The eslint-plugin-prettier is not recommended because it runs Prettier's rules within ESLint, leading to unnecessary complexity.

Using Prettier for formatting and ESLint for linting is the correct approach for efficient and effective code management.

The speaker emphasizes the importance of listening to the maintainers of ESLint and Prettier, rather than assuming one knows better.

The speaker advocates for simplicity in tool usage, suggesting that setting up a new app should involve minimal configuration for both linting and formatting.

Transcripts

play00:00

I love prettier and I'm concerned with

play00:01

how many people are using pretty or

play00:03

wrong to be clear it's not actually

play00:04

prettier they're using wrong it's eslint

play00:06

because linting and formatting are very

play00:08

very different things I've seen a lot of

play00:10

misconceptions around eslint and how it

play00:13

should be used in your code base just

play00:14

because eslint can change your code

play00:16

doesn't mean it should and the big thing

play00:18

I've seen too much of is people using

play00:20

eslint as the formatter for their code

play00:22

base eslint is not a formatter eslint is

play00:24

a linter if you talk to anyone on the

play00:26

eslint core team you tell them that

play00:28

you're formatting your code with eslint

play00:29

they're going to give you a weird look

play00:30

because it is a bad bad idea formatting

play00:32

and linting are fundamentally different

play00:34

problems a lot of this rant is directly

play00:36

inspired and stolen from Josh Goldberg's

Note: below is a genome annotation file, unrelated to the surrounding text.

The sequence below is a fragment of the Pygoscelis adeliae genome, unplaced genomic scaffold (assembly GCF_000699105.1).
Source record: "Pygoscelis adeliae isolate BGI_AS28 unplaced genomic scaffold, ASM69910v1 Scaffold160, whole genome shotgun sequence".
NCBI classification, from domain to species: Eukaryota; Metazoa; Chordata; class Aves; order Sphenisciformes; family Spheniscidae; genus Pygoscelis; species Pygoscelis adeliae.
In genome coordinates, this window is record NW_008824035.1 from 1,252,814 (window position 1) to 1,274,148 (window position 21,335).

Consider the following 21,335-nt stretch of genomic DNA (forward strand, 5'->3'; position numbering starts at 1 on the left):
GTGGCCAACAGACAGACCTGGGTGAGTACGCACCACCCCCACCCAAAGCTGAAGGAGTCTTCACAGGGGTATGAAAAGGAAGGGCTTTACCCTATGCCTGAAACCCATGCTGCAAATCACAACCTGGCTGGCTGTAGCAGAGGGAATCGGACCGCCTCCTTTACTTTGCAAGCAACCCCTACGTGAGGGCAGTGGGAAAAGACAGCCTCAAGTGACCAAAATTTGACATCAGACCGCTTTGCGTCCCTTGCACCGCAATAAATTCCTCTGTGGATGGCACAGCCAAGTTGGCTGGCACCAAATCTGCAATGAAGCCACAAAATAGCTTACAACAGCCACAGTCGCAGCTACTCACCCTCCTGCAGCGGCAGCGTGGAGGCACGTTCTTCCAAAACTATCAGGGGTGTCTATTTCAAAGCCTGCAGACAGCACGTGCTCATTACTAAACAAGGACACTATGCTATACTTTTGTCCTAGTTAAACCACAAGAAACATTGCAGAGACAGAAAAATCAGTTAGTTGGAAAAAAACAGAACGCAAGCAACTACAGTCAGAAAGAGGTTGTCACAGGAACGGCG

play00:39

talk he did at react Miami and I want to

play00:40

highlight this particular slide from it

play00:42

the role of a formatter is to format

play00:44

your code which means it does one really

play00:45

quick pass across your code anything

play00:47

that isn't formatted correctly it fixes

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but doesn't keep track of anything it

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doesn't check the relationships between

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things it just runs through your code

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and fixes things that are broken in your

play00:54

formatting and then it's done and that's

play00:56

it whereas a linter is trying to confirm

play00:58

specific discrete rule tools are being

play01:00

followed in your code base which means

play01:02

the relationship between a file and

play01:04

specific lines in it as well as between

play01:05

different files between different rules

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all of the complexity involved in that

play01:09

is necessary for the linter to work and

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that complexity can and almost certainly

play01:13

should exist outside of your formatter

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and the way that eslint recommends you

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run prettier is using eslint config

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prettier which is a plug-in that turns

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off all of the ESL and stuff that

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conflicts it prettier so you can use

play01:23

prettier for formatting first into then

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do a lint pass after it just runs so

play01:28

much better and makes your editing

play01:29

experience better too and it lets you

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use prettier for what it is a very very

play01:33

fast formatter and you don't even have

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to use prettier D print is a great

play01:36

alternative that is insanely fast it's

play01:38

written in Rust and lets you format your

play01:40

files effectively instantaneously it's

play01:42

also a bit more configurable so if your